Can Single Parents Adopt a Child?
In modern day adoptions, you do not have to be married in order to adopt; in fact, single parent adoption is more common now than ever before. In 2011, over 13,000 single women and 1,400 single men became parents through adoption, and studies show that the children of these parents grow up to be just as happy and successful as those in traditional two-parent households. If you are considering raising a child in a single-parent home, read on to learn more about adding to your family through a single-parent adoption.
Am I Ready to Adopt?By understanding what to expect of single parent adoption, you can determine if you are prepared to make the next step and begin your adoption journey. Before you begin the adoption process, make sure you’re ready for single parent adoption by considering the following:
Time ManagementNavigating day-to-day life is a challenge for any parent; for single adoptive parents, this challenge is multiplied. You must make time to work, tend to your child’s needs, devote time to bonding, and still take care of your own needs on top of it all. In some cases, you may want to call on the help of your loved ones for matters like babysitting or errands. If you have a time-consuming job or other obligations, a support system can be invaluable.
FinancesIt is important for parents in single-income homes to be prepared for unexpected financial changes. When you are preparing to adopt, make sure that you have a plan for handling challenges or contingencies; careful financial planning will also show a potential birth mother that you can provide every possible opportunity for her child. You will also want to plan on taking some time off of work after you bring your child home. Speak with your employer about your adoption plans early on and determine if you have access to any employer-provided adoption benefits.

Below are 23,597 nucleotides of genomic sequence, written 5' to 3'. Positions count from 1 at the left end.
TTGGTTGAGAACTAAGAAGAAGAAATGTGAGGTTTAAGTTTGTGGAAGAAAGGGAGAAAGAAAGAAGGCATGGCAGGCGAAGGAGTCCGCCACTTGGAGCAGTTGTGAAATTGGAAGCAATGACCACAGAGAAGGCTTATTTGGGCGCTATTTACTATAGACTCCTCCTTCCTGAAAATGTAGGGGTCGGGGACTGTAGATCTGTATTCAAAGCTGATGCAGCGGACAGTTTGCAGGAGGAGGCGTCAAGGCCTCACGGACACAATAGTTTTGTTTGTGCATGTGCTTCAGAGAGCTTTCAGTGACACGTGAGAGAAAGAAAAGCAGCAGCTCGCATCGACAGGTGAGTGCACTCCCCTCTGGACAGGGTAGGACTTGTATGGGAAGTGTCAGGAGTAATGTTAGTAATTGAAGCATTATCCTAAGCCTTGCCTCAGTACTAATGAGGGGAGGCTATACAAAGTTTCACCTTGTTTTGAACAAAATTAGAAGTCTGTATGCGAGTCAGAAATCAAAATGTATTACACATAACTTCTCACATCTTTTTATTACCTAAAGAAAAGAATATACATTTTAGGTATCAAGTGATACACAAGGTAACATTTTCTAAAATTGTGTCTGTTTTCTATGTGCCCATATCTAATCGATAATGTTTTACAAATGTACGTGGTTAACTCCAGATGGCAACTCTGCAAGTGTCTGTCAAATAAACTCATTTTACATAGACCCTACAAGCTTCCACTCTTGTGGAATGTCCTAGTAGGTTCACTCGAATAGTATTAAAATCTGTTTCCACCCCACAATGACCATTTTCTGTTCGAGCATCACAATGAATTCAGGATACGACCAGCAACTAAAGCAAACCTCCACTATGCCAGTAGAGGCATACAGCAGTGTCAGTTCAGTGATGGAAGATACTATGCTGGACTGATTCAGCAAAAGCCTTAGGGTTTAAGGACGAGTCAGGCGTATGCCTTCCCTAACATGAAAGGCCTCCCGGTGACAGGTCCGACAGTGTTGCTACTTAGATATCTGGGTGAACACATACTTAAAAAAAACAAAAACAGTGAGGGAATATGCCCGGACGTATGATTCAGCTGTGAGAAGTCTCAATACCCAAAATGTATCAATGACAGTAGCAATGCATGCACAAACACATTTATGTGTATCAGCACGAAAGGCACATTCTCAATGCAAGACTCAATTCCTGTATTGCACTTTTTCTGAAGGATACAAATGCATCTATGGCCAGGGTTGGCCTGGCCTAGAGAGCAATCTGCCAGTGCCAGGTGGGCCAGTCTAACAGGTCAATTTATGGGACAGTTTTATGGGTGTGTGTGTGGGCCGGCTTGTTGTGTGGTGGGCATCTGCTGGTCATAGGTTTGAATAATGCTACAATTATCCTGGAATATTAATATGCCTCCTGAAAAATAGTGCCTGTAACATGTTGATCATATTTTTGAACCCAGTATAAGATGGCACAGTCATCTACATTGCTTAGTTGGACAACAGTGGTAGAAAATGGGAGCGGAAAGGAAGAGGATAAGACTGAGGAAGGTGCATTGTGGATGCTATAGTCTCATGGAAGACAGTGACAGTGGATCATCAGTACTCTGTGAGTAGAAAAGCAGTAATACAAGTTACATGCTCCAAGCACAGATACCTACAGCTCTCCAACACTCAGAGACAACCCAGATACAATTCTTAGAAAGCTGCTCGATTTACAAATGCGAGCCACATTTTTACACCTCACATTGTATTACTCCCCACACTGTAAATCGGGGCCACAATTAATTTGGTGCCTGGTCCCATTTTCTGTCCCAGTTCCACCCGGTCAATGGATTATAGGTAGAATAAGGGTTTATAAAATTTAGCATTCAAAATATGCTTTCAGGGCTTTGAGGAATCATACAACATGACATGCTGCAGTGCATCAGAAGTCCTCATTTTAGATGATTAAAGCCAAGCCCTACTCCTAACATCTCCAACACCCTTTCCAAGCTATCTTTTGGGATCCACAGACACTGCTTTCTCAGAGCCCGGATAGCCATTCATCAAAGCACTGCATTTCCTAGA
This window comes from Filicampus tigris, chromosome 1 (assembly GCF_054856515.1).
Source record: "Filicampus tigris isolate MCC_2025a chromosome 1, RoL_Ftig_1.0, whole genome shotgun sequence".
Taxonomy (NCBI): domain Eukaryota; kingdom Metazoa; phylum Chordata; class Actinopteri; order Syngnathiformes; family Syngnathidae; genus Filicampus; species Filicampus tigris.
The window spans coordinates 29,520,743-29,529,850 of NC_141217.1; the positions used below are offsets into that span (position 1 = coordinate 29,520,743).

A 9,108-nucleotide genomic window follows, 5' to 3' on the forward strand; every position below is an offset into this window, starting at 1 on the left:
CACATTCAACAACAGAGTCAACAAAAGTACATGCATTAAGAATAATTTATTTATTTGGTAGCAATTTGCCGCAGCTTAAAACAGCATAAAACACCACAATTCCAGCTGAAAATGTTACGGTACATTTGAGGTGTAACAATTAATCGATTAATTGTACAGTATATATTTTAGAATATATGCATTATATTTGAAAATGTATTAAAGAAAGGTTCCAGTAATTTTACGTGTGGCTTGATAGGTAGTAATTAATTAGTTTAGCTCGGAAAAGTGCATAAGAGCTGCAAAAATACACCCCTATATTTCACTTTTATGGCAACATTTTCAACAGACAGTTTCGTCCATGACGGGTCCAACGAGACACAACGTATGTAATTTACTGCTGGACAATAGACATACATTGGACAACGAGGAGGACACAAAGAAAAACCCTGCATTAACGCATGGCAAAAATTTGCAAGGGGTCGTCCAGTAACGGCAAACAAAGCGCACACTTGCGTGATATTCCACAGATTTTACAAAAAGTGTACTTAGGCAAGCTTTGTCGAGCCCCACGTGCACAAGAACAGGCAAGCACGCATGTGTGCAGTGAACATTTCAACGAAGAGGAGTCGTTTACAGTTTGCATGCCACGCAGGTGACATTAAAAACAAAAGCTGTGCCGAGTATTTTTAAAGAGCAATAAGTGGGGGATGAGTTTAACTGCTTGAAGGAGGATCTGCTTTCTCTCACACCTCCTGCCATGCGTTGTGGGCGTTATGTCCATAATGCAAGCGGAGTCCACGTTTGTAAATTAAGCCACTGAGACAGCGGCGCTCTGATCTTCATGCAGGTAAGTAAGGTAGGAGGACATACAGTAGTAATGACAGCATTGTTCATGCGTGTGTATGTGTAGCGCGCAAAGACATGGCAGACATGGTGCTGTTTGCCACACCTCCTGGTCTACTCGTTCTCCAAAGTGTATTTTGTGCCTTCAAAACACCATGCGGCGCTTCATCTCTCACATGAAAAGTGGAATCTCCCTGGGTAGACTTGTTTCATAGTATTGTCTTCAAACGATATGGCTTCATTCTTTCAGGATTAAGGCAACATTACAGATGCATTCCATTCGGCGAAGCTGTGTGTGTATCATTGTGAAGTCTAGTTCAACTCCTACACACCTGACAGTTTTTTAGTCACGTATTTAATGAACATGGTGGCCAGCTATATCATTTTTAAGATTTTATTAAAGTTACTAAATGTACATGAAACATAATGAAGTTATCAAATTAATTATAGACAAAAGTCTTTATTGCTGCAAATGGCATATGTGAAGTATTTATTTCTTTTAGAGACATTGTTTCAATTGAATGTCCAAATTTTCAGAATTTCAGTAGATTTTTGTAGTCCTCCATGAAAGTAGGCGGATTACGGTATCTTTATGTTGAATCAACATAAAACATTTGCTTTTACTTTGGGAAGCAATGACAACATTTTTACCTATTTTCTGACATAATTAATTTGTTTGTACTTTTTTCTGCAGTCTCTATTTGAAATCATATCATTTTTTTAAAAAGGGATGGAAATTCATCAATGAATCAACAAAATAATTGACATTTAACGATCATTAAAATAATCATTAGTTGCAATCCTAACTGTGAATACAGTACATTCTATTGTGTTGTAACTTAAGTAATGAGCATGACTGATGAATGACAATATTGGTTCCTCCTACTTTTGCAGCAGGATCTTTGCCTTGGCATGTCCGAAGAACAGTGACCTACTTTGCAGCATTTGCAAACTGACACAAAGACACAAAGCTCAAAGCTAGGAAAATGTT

Dating and RelationshipsFor single parents that are adopting or hoping to adopt, it may be best to put dating on hold for a while. This can be beneficial for you and your child both during and after your adoption. When you are waiting to adopt, it is important to consider potential birth mothers that are looking for a family for their child. If your relationship status is as clear as possible, a birth mother will be able to better envision what her child’s life will be like in your home. After you bring your baby home, you can continue to benefit from remaining single while you and your child adjust to your new family dynamic. You will be able to devote more of your time to bonding and getting to know your baby. Once you know that you are in the right place to bring a child into your home, you can move on to the legal requirements for adoption.
Single Parent Adoption RequirementsIf you want to adopt domestically, there are no legal requirements that would prevent you from adopting as a single parent. Some of the requirements that affect eligibility for all adoptive parents might include:
- Age – Some states have a minimum age limit for adoptive parents, and others require that the parents be a certain number of years older than the adopted child.